As shown in Figure 8.3, if plotted directly, it can be observed that absorbance increases with increasing antigen concentration as expected, but the mathematical relationship is unclear and so the ‘optimal range’ is also vague.

ggplot(std1, aes(ag_conc, absorbance))+
geom_point()+
labs(title = 'ELISA priliminary calibration curve', x = 'antigen concentration (ng/ml)')

However, as shown in Figure 8.4, a linear relationship can be obtained by a double-log transformation. In this plot, it is clear that the useful range of antigen concentration would be $$1.0<\log_{10}{c}<{3.4}$$, or $$10^1 < c < 10^{3.4}$$, where $$c$$ is the antigen concentration in $$ng/ml$$. This corresponds to a range of dilution of $$4\times10^2 < x < 10^5$$.

ggplot(std1, aes(log10(ag_conc), log10(absorbance)))+
geom_point()+
labs(title = 'ELISA priliminary calibration curve (double log)',
x = 'log(antigen concentration (ng/ml))')+
geom_abline(intercept = -3.4, slope = 1)+
geom_text(x=2,y=-1, label='y = x - 3.4', family="Helvetica", size=4.5)

Based on previous knowledge that the dilution should be in the range $$4\times10^2 < x < 10^5$$, more experiments are carried out. The dilutions used are shown below.

std2 <- read_tsv('./2020-03-08-immunoassay-in-silico/elisa_std2.tsv') %>%
janitor::clean_names() %T>%
# print dilutions used
(function(d){print(sort(unique(d$ag_dilution)))}) %>% # convert antigen dilution into antigen concentration in ng/ml # keep only two variables: ag_conc and absorbance transmute(ag_conc = 10^6 / ag_dilution, absorbance) ## [1] 800 1000 2000 4000 8000 10000 20000 32000 40000 64000 80000 The calibration curve is shown in Figure 8.5. ggplot(std2, aes(log10(ag_conc), log10(absorbance)))+ geom_point()+ labs(title = 'ELISA calibration curve', x = 'log(antigen concentration (ng/ml))')+ geom_smooth(method='lm') ### Q19 Briefly comment on the graph: summary(lm(log10(std2$absorbance) ~ log10(std2$ag_conc))) ## ## Call: ## lm(formula = log10(std2$absorbance) ~ log10(std2$ag_conc)) ## ## Residuals: ## Min 1Q Median 3Q Max ## -0.09315 -0.03981 0.00023 0.04625 0.08439 ## ## Coefficients: ## Estimate Std. Error t value Pr(>|t|) ## (Intercept) -3.397722 0.015712 -216.3 <2e-16 *** ## log10(std2$ag_conc)  0.996370   0.007425   134.2   <2e-16 ***
## ---
## Signif. codes:  0 '***' 0.001 '**' 0.01 '*' 0.05 '.' 0.1 ' ' 1
##
## Residual standard error: 0.04711 on 94 degrees of freedom
## Multiple R-squared:  0.9948, Adjusted R-squared:  0.9948
## F-statistic: 1.801e+04 on 1 and 94 DF,  p-value: < 2.2e-16

As shown in Figure 8.5 and in the linear model summary above, when the antigen concentration is in the range $$10^1 < c < 2.5\times10^3$$ (i.e. the absorbance is in the range $$0.004 < A < 1.000$$), there is a significant correlation between the antigen concentration and the absorbance, which can be described by this equation:

$\log_{10}{A} = \log_{10}{c} - 3.40$

where $$A$$ is the absorbance and $$c$$ is the antigen concentration in $$ng/ml$$.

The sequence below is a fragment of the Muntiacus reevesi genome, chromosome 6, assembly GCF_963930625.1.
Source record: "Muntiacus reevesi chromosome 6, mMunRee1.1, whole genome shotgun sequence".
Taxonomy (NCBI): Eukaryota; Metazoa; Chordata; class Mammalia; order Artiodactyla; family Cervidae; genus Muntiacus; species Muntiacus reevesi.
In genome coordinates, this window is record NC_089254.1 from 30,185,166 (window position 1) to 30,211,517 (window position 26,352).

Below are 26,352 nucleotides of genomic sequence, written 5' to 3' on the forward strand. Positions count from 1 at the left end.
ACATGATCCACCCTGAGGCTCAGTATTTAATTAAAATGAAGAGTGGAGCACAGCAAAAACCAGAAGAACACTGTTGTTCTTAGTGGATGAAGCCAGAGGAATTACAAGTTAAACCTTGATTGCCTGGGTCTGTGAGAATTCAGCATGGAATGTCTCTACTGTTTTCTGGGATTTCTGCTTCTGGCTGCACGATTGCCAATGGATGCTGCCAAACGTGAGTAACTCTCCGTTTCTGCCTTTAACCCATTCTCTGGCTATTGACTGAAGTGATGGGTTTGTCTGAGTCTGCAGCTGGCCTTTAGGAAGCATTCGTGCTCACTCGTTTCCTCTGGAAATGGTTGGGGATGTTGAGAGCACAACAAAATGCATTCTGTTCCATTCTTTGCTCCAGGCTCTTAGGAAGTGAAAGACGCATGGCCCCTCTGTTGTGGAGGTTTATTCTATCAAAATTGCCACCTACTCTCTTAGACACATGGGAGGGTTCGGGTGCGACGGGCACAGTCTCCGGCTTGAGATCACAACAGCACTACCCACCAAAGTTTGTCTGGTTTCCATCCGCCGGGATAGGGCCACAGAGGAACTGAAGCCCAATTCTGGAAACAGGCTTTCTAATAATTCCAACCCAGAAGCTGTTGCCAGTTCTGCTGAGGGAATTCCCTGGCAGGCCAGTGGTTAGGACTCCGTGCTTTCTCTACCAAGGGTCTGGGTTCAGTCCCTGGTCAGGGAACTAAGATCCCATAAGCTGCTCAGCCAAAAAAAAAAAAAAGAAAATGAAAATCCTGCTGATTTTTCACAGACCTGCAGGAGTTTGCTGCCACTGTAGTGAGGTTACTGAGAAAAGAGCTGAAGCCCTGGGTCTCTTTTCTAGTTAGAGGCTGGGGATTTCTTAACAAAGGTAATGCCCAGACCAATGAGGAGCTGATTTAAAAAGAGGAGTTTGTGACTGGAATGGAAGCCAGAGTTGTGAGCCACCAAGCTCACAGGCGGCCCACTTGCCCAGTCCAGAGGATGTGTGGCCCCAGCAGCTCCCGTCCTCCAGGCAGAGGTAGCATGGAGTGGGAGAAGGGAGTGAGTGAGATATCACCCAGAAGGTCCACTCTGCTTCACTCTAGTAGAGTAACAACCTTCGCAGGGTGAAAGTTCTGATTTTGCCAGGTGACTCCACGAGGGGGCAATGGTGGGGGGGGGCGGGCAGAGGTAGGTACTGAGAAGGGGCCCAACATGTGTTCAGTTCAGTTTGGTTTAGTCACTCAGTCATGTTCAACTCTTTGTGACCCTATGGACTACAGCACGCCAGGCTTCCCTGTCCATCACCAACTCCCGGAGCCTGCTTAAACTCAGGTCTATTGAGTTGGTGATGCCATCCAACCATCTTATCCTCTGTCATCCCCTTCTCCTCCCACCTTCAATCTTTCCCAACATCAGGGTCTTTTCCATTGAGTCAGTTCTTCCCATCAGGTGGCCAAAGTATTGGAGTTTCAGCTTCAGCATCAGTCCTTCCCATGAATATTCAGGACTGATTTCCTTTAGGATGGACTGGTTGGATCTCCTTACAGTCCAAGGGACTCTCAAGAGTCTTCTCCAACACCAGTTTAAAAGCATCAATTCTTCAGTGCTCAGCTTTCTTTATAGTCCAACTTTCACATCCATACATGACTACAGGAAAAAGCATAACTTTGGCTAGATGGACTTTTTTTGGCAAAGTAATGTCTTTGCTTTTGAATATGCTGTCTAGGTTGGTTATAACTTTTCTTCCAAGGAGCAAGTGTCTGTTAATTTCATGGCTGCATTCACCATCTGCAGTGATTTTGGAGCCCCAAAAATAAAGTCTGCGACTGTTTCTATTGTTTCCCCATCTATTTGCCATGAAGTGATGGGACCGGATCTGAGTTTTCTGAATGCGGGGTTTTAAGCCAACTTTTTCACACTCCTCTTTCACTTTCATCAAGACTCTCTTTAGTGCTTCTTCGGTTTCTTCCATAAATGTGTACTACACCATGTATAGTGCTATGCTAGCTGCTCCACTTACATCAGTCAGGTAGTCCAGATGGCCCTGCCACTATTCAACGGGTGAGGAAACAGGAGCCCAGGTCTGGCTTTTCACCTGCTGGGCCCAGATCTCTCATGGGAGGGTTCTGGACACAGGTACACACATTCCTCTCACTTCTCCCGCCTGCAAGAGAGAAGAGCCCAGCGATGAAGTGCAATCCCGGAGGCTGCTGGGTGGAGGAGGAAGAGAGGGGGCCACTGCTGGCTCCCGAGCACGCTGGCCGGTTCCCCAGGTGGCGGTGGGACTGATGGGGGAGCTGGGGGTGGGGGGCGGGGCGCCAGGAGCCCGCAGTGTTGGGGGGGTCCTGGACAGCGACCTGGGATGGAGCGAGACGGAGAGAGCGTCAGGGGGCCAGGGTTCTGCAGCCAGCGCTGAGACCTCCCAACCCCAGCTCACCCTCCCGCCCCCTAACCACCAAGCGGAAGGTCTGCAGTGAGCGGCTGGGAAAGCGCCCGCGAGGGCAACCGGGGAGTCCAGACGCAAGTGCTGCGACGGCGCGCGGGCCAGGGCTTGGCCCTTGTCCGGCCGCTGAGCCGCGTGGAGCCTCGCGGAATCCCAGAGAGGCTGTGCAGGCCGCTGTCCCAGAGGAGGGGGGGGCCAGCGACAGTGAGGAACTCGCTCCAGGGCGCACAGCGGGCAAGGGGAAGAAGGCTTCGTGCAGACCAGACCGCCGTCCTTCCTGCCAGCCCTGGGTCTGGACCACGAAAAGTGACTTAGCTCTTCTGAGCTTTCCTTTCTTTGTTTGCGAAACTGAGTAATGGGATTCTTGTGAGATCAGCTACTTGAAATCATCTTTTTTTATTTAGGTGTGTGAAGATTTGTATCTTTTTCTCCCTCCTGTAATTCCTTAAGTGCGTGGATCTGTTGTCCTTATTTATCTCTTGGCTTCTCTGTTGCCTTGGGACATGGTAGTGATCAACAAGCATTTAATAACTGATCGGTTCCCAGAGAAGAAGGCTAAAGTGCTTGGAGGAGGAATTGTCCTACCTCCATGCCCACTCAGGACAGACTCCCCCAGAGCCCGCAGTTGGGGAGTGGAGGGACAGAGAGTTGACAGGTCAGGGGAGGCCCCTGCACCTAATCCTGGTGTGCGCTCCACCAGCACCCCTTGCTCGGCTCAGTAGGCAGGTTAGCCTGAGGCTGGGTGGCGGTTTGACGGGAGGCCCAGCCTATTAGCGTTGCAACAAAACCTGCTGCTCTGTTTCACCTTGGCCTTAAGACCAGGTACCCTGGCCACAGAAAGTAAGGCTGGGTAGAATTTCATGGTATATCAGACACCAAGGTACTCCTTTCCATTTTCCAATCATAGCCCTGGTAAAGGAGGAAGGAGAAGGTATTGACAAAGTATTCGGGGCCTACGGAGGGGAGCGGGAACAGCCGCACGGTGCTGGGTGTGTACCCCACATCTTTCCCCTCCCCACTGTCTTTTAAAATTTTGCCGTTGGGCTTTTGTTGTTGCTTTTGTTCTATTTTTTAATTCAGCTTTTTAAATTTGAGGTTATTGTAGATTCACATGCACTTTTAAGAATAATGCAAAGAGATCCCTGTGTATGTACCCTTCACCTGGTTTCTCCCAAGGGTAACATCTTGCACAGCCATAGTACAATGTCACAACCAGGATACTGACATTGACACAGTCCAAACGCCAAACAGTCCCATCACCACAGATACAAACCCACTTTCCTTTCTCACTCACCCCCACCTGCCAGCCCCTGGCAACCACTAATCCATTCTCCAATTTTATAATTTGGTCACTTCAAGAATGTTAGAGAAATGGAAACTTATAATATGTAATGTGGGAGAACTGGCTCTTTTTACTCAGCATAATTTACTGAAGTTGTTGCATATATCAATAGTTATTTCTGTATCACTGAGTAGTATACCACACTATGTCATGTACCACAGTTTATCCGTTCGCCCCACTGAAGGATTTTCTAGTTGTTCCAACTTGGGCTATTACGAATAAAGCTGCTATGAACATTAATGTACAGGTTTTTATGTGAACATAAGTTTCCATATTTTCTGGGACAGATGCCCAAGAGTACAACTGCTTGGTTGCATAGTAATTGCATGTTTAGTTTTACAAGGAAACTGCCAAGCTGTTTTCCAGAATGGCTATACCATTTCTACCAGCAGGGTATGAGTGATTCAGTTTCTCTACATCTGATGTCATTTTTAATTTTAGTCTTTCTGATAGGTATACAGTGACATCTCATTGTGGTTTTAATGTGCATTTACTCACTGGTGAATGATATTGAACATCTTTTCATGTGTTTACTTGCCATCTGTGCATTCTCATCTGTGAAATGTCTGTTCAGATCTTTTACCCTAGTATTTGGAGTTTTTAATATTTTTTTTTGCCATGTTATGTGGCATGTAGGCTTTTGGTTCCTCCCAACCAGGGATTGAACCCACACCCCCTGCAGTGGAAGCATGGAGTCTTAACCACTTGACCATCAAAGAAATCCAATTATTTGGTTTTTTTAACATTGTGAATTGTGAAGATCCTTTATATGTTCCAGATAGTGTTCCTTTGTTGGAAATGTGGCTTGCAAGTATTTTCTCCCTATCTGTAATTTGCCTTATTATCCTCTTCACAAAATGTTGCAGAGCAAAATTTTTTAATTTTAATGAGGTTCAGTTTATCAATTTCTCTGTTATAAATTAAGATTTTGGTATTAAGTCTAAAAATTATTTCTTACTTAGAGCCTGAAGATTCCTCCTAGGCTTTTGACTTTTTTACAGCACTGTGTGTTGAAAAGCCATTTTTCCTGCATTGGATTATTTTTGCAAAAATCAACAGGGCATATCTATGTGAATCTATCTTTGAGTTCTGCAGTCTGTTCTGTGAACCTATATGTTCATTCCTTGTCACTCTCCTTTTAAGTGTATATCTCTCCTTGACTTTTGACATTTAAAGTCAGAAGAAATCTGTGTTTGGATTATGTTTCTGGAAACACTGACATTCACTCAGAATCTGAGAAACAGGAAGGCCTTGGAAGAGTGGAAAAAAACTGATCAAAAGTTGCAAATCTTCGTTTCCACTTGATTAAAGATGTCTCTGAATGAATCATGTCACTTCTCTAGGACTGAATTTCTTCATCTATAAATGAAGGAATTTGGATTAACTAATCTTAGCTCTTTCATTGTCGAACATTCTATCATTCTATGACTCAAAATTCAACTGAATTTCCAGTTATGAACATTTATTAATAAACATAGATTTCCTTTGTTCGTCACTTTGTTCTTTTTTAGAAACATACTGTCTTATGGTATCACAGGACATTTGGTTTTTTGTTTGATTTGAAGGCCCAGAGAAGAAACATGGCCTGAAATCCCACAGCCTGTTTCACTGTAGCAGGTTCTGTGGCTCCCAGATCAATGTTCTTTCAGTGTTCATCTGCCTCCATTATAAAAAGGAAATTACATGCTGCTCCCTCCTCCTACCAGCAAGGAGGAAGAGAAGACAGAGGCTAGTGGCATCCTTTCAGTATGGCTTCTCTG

As shown in Figure 8.5, when log(antigen concentration) is less than 1.7, the variation within each sets of absorbance readings is slightly larger, so the optimal range should be narrow down to $$10^{1.7} < c < 10^{3.4}$$ for antigen concentration, or $$0.020 < A < 1.000$$ for absorbance.

## (c) Measuring concentration of the unknown

### Q20

Using appropriate dilutions and number of replicates (discuss briefly below). Calculate the concentration of antigen in the original (unknown) solution, stating your calculation process. Where relevant, you can append titled data sets to the end of this document. Esnure your answer is statistically valid (think back to the stats test used in RiaLab)

First, I used a broad range of dilutions (again, $$1\times10^n$$ and $$4\times10^n$$ for $$n$$ in $$\{1,2,3,4,5,6\}$$).

df <- read_tsv('./2020-03-08-immunoassay-in-silico/elisa_exp1.tsv') %>%
janitor::clean_names() %>%
transmute(ag_dilution = factor(ag_dilution), absorbance)
ggplot(df, aes(ag_dilution, absorbance))+
geom_boxplot()+
labs(title = "ELISA Experiment for the Unknown")+
geom_hline(yintercept = 1.000, color='red', size = 0.6)+
geom_hline(yintercept = 0.020, color='red', size = 0.6)
    # scale_x_discrete(limits = rev(levels(df\$ag_dilution)))+

As learnt from Q19, the linear range is where the absorbance lies between 0.020 and 1.000. According to Figure 8.6, a $$10^3$$ dilution would be the most appropriate. Therefore, I repeat 480 times with this dilution.

elisa_absorbance <- read_tsv('./2020-03-08-immunoassay-in-silico/elisa_exp_fin.tsv') %>%
janitor::clean_names() %>%
extract2('absorbance')

Curiously, again, the distribution is bimodal (the data is shown in Section 9.2:

qplot(elisa_absorbance, geom = 'histogram', bins = I(40), fill=I('white'), color=I('black'),
main = "distribution of 480 absorbance readings for the unknown")

If I had to assume it’s a normal distribution, a 95% confidence interval could be calculated:

conc <- 10^(log10(elisa_absorbance) + 3.40) *
10^3 / # dilution
10^6 # ng/ml to mg/ml
mean <- mean(conc); sd = sd(conc);
t <- qt(0.975, length(conc)-1); t_sd <- t*sd
c(mean=mean, sd = sd, t = t, t_sd = t_sd, lower = mean-t_sd, upper = mean+t_sd)
##       mean         sd          t       t_sd      lower      upper
## 0.80949203 0.08313395 1.96492886 0.16335230 0.64613973 0.97284433

(Used the relationship between antigen concentration and absorbance established previously: $$\log_{10}{A} = \log_{10}{c} - 3.40$$)